Georgina

August 29, 2021

The Town of Georgina is the northern most community in the Township of York. It’s made up of the three little towns of Keswick, Sutton and Jackson’s Point and several smaller communities. At the turn of the last century it was a tourist attraction and served as cottage country for people from Toronto. In the early 20th century it was serviced by the Toronto & York Radial Railway which ran as far as Sutton. One of the objectives of the grand tour presented below was the photographing of two more relics from the old railway.

As the Toronto & York Radial Railway expanded north in 1899 it built power stations at Bond Lake and Lake Simcoe. The Bond Lake power house has been left abandoned and now is in a poor state of repair. The one at Lake Simcoe was located at Kennedy Road and Metro Road and is now in use as a private residence.

The York Regional Forest covers 2,300 hectares of land that is protected and yet available for public use. It is comprised of 18 different forested properties that have a total of over 120 kilometers of trails. The Metro Road Tract is near Jackson’s Point and has a 2.6 kilometer trail in it, although most of the property is left without formal trails.

Jackson’s Point was a beach resort for those who arrived by the radial railway to escape the city for the day. However, when cars started to become more popular its importance started to fade because other places became accessible to the family. Today, most of the beach is private property and parking is restricted to a few parking lots. Even so, Lake Drive East has plenty of great views out over the lake.

Until 2018 the harbour at Jackson’s Point had a day marker to guide boaters away from the rocks at the harbour entrance. That year, the Town Council authorized a local resident to begin work on designing a lighthouse for the harbour that would celebrate Jackson’s Point as a destination on Lake Simcoe. Daryl Urquhart has put up the $160,000 for the lighthouse himself and construction was completed in 2019. It stands 30 feet tall and has an LED light that is programmable and can be seen for up to 5 nautical miles.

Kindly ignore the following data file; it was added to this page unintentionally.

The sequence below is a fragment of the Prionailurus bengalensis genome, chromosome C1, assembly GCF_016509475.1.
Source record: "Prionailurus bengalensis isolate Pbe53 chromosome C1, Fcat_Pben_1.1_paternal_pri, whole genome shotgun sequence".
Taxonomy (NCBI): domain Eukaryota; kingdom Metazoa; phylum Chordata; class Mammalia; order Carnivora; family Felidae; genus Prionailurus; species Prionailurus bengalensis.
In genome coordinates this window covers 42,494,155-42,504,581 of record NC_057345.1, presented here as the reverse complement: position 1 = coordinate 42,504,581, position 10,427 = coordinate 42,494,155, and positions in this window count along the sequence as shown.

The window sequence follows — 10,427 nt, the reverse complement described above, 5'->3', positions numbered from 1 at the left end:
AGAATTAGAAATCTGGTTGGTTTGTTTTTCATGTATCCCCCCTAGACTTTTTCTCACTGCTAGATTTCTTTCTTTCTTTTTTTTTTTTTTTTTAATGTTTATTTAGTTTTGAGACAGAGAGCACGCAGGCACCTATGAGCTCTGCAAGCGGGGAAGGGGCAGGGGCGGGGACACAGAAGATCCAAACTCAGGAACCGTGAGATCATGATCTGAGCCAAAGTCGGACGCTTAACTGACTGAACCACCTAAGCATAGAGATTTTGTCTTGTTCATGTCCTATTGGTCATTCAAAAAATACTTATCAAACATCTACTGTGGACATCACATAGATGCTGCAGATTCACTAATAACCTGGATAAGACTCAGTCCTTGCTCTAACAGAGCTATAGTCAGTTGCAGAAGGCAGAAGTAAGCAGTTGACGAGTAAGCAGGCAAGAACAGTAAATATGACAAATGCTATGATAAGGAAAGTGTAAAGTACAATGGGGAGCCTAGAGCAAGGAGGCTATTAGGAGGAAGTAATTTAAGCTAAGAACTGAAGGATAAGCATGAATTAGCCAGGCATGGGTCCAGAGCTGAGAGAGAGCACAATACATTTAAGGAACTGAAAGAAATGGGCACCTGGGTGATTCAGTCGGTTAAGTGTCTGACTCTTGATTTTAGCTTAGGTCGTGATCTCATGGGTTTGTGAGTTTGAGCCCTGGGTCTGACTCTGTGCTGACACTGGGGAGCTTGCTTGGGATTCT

In the 1830s Jackson’s Point was a destination for steamships that visited for trade, and later, for tourism. Sometime between 1910 and 1920 the bandshell was built as a shelter on the end of the government wharf. In 1977 it was dismantled and moved to the present site at the Georgina Pioneer Village and Archives. Here it was fully restored and added to the collection of historic buildings. We’ll look at a few other buildings from Pioneer Village a little later in this post.

The Toronto & York Radial Railway built its terminus in Sutton in 1908. The station master and his family lived on the upper floor while the lower one served as the station. Radial service began in Sutton on January 1, 1909 and continued until March 16, 1930. The building was then purchased by the Hydro Electric Power Commission who used it as an office until 1970. It currently serves as home to a real estate brokerage. The beautiful brickwork has been covered over with bland siding but otherwise it remains in good shape with a bay window that no longer looks out over railway tracks.